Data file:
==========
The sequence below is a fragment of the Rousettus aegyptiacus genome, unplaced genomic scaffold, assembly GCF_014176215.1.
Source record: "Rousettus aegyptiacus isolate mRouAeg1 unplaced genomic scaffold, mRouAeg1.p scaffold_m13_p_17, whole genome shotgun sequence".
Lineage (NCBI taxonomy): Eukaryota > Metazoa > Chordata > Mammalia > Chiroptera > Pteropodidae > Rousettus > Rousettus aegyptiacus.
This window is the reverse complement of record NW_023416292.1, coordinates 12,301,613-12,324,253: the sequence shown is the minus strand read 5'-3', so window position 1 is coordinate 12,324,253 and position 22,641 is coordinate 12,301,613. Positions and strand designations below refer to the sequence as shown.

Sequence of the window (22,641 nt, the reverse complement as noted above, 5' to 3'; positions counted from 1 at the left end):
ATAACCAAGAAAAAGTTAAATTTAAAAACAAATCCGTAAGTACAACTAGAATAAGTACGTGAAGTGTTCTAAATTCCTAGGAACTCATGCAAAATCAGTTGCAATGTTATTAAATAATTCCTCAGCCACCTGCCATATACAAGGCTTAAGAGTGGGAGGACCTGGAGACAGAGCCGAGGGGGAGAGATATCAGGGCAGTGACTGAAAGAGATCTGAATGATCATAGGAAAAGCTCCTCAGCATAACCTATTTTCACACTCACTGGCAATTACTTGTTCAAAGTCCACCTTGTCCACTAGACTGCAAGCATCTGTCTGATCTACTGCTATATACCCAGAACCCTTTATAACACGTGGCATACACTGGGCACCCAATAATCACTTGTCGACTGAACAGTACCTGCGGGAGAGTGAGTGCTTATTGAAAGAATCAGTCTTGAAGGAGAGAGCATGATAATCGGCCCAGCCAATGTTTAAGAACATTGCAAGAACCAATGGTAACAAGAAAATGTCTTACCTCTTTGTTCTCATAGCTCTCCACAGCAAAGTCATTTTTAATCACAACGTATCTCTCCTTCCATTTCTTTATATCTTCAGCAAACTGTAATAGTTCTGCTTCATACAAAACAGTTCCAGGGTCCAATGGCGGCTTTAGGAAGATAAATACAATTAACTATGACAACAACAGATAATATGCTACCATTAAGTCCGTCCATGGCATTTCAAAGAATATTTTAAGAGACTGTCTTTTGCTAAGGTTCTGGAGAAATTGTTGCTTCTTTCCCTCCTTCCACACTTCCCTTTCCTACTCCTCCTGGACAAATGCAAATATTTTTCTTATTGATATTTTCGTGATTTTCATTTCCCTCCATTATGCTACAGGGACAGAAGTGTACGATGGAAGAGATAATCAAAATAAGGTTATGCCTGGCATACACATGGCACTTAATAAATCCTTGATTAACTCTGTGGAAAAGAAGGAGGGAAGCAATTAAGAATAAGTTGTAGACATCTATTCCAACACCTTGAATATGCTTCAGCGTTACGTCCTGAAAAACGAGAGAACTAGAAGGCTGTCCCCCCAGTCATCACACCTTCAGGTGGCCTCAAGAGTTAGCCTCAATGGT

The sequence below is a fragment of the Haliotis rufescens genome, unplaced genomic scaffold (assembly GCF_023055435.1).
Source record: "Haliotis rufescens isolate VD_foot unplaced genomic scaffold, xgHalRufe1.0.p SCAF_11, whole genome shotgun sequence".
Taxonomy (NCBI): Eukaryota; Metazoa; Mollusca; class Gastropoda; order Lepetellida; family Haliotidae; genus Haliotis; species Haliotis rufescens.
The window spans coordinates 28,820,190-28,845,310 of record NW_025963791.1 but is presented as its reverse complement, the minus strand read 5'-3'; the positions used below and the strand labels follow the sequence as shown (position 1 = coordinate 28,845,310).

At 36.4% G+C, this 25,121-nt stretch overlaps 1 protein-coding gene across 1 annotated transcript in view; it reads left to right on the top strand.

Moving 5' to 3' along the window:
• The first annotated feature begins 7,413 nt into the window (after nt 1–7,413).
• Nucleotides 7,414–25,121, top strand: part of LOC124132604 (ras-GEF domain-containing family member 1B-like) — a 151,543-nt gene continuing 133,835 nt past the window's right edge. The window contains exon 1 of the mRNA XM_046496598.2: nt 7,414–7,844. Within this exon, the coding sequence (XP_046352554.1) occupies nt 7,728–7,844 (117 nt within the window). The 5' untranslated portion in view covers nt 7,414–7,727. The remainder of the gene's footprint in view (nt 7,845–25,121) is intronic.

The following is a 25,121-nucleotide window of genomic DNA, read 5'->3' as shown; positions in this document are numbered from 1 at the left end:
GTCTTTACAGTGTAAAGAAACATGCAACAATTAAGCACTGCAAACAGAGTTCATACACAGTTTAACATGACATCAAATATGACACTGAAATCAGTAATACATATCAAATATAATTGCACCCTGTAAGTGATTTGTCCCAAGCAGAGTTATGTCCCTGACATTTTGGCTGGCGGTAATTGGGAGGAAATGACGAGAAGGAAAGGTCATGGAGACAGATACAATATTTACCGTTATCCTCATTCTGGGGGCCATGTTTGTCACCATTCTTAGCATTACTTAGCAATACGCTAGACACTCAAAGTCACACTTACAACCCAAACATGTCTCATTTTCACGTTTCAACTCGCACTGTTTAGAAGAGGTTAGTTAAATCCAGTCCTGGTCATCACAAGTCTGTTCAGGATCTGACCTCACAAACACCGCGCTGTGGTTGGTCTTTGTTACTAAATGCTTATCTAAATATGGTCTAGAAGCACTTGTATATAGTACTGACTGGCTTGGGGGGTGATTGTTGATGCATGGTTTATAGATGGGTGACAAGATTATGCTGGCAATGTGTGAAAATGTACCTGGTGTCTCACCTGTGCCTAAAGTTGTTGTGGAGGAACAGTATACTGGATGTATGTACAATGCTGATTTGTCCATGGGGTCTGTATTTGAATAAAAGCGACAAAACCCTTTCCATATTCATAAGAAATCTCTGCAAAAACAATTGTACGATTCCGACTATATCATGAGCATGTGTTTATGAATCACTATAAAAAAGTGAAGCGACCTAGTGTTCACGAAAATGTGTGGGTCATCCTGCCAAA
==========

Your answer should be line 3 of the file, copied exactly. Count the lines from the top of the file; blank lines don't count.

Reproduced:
Lineage (NCBI taxonomy): Eukaryota > Metazoa > Chordata > Mammalia > Chiroptera > Pteropodidae > Rousettus > Rousettus aegyptiacus.